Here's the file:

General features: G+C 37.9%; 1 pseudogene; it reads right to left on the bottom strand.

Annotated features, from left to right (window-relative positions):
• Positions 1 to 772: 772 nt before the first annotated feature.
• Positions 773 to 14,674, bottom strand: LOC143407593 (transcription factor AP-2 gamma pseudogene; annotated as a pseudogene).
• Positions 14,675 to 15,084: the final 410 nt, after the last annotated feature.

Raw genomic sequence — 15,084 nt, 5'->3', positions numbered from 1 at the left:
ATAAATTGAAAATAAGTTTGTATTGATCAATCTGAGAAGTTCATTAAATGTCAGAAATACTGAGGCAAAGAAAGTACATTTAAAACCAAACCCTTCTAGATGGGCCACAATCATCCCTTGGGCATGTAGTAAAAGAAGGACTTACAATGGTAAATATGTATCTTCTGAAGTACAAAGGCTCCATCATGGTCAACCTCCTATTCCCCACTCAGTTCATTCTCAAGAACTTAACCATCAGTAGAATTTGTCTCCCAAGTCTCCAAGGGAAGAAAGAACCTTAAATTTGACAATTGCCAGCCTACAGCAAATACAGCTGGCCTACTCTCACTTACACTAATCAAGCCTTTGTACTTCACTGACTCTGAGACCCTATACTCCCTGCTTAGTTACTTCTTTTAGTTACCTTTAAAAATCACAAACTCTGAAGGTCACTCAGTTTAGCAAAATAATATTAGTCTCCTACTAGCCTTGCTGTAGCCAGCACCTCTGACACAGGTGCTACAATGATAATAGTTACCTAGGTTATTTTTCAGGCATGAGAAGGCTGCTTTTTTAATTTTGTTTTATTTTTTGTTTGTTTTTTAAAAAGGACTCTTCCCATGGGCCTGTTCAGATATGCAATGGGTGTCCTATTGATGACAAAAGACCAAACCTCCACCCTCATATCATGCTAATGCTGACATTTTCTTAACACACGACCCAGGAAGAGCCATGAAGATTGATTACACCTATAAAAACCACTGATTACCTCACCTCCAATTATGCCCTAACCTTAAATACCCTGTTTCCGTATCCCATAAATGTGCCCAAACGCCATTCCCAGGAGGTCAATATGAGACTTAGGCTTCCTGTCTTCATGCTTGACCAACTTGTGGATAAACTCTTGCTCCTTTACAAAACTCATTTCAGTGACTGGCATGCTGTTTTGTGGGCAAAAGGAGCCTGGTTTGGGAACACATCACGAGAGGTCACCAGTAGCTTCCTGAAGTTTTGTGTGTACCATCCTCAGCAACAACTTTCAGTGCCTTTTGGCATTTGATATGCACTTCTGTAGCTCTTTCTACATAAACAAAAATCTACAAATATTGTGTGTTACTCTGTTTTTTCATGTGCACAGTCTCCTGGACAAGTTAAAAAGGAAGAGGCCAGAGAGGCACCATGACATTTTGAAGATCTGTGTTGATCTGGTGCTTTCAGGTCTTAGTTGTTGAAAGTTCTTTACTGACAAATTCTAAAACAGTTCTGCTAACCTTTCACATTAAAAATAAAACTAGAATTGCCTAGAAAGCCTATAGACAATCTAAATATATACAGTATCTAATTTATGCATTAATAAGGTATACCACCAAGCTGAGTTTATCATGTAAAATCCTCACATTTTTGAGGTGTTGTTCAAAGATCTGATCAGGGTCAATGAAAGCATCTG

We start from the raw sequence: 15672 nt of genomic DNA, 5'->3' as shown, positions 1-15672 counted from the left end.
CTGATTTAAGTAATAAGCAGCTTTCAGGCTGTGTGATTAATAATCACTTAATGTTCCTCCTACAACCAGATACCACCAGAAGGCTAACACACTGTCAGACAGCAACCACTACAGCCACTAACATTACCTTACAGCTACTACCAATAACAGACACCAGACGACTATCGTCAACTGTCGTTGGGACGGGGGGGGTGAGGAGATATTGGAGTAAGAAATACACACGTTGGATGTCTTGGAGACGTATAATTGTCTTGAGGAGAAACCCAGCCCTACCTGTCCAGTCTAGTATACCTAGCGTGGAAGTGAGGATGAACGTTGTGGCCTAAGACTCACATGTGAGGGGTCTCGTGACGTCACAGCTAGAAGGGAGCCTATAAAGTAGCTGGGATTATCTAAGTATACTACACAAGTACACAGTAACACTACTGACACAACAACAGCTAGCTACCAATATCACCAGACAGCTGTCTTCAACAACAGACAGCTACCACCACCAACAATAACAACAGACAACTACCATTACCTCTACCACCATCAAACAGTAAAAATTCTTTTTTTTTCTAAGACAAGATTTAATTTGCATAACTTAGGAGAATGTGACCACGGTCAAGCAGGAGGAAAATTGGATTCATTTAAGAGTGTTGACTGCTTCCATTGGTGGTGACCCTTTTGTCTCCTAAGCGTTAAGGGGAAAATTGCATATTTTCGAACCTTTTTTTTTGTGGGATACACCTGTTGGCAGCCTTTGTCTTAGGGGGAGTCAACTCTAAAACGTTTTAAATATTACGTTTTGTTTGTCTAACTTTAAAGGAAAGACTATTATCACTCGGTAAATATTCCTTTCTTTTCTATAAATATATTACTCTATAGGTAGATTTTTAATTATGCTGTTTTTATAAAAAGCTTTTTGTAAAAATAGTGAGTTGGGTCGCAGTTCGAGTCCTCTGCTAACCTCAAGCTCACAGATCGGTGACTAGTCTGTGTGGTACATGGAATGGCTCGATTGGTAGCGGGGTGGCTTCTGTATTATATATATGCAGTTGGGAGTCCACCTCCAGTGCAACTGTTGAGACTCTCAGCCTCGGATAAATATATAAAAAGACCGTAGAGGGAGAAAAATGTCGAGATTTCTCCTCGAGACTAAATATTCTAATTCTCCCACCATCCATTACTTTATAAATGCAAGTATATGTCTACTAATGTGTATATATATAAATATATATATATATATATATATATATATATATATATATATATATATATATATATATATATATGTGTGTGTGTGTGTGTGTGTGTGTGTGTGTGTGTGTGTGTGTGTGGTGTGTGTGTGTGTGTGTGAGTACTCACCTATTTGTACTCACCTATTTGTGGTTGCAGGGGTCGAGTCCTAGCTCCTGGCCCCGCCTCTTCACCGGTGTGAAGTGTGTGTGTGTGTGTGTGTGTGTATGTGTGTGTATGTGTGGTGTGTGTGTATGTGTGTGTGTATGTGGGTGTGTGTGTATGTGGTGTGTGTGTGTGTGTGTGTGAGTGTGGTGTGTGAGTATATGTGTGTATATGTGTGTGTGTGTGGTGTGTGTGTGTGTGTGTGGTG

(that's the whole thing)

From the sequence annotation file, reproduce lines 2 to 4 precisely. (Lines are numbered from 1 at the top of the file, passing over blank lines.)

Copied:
Annotated features, from left to right (window-relative positions):
• Positions 1 to 772: 772 nt before the first annotated feature.
• Positions 773 to 14,674, bottom strand: LOC143407593 (transcription factor AP-2 gamma pseudogene; annotated as a pseudogene).